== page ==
The underpinnings of land-use history: three centuries of global gridded land-use transitions, wood-harvest activity, and resulting secondary lands
To accurately assess the impacts of human land use on the Earth system, information is needed on the current and historical patterns of land-use activities. Previous global studies have focused on developing reconstructions of the spatial patterns of agriculture. Here, we provide the first global gridded estimates of the underlying land conversions (land-use transitions), wood harvesting, and resulting secondary lands annually, for the period 1700–2000. Using data-based historical cases, our results suggest that 42–68% of the land surface was impacted by land-use activities (crop, pasture, wood harvest) during this period, some multiple times. Secondary land area increased 10–44 × 106 km2; about half of this was forested. Wood harvest and shifting cultivation generated 70–90% of the secondary land by 2000; permanent abandonment and relocation of agricultural land accounted for the rest. This study provides important new estimates of globally gridded land-use activities for studies attempting to assess the consequences of anthropogenic changes to the Earth's surface over time.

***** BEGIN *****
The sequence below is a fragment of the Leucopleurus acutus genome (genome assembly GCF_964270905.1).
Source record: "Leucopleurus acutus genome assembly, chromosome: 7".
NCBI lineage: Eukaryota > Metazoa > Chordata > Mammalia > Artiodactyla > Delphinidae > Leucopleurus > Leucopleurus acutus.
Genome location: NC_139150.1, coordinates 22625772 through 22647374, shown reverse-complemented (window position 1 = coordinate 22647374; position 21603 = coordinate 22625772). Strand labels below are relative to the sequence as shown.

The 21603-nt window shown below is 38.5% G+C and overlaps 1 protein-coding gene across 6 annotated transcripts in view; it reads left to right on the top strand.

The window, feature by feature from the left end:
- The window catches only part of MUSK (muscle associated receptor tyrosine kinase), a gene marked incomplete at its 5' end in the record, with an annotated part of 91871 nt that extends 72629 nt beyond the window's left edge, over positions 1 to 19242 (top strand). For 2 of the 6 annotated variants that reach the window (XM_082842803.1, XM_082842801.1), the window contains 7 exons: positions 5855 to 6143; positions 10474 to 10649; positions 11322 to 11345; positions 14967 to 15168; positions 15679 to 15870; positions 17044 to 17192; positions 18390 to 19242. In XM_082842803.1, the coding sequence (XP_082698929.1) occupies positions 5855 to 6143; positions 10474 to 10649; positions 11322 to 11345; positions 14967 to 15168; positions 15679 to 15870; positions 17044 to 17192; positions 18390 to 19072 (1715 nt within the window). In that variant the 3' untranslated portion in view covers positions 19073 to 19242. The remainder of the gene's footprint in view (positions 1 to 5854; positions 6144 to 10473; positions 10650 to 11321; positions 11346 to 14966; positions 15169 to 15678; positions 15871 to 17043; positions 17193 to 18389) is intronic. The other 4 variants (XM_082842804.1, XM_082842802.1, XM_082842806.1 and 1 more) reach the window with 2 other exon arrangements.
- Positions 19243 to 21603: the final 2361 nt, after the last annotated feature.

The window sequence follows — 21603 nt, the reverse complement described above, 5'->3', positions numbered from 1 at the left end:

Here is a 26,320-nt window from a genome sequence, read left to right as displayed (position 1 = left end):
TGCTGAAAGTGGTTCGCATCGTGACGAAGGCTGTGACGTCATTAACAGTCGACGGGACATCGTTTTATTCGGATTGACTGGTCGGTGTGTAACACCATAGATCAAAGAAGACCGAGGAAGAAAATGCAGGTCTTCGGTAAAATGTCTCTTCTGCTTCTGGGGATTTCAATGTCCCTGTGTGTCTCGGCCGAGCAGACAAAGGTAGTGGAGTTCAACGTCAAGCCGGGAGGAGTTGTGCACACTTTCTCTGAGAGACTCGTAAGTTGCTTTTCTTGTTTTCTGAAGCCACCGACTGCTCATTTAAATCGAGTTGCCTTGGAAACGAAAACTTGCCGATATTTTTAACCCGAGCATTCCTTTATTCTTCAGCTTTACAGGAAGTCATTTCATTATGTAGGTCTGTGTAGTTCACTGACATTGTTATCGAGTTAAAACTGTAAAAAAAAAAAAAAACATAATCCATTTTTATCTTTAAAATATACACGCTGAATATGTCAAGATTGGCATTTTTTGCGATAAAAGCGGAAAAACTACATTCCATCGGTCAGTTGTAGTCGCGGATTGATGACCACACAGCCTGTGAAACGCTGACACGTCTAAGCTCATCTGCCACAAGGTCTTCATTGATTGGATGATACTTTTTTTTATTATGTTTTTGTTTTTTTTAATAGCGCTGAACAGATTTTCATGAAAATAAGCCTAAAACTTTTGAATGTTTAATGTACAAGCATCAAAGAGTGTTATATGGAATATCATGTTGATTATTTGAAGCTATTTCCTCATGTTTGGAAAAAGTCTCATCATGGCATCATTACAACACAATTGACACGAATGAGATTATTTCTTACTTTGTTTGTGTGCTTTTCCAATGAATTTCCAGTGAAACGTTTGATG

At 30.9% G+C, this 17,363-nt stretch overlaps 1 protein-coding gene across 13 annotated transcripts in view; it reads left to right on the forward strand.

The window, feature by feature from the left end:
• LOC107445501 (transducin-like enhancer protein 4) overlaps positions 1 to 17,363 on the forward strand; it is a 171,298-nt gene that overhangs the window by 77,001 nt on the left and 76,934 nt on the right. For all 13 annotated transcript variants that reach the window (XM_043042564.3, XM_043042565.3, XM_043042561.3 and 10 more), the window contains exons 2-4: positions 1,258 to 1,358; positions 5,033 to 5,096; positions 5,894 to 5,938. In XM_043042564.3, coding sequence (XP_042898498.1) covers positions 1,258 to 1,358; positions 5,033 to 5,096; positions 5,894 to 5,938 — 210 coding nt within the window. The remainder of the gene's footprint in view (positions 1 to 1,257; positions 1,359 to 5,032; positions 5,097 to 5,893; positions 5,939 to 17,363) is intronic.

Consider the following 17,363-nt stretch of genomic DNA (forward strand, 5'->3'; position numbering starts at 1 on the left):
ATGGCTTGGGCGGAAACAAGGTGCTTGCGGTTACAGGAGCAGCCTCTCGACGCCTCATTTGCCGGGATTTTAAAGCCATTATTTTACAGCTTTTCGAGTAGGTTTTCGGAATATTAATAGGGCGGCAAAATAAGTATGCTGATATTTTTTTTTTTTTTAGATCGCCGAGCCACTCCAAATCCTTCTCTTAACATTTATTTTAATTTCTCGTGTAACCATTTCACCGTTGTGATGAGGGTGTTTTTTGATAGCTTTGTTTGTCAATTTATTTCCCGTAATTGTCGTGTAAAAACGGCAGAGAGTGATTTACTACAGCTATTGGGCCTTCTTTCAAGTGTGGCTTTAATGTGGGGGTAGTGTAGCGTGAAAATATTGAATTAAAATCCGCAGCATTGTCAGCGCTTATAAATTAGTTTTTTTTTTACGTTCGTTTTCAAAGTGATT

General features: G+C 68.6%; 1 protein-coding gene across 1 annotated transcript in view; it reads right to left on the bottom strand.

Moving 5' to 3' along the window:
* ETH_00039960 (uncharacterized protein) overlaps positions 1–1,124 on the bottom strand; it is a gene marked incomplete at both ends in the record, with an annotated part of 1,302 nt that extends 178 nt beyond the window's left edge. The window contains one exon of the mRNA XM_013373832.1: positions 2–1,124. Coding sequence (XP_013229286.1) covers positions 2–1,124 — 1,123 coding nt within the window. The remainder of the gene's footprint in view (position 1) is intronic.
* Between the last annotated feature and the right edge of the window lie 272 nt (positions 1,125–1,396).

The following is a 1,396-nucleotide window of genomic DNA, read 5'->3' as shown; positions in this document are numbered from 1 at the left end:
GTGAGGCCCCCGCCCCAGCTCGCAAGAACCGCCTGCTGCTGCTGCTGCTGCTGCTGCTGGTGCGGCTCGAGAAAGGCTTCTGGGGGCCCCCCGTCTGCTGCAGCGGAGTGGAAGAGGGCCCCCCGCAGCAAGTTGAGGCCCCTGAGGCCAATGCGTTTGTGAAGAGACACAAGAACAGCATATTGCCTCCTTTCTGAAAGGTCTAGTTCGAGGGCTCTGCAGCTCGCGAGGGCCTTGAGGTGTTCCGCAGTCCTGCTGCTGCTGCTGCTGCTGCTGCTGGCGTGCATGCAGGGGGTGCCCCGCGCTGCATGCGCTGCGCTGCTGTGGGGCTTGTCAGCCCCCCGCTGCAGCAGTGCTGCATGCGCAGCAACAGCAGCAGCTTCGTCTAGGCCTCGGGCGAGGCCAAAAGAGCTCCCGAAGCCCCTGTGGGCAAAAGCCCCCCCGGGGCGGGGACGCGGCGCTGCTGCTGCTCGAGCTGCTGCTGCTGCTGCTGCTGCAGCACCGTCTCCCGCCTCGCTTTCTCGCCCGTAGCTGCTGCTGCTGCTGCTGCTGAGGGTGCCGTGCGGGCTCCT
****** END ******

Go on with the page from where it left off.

Earth Sciences, Earth Systems Research Center
Global Change Biology
Digital Object Identifier (DOI)
HURTT, G. C., FROLKING, S., FEARON, M. G., MOORE, B., SHEVLIAKOVA, E., MALYSHEV, S., PACALA, S. W. and HOUGHTON, R. A. (2006), The underpinnings of land-use history: three centuries of global gridded land-use transitions, wood-harvest activity, and resulting secondary lands. Global Change Biology, 12: 1208–1229. doi:10.1111/j.1365-2486.2006.01150.x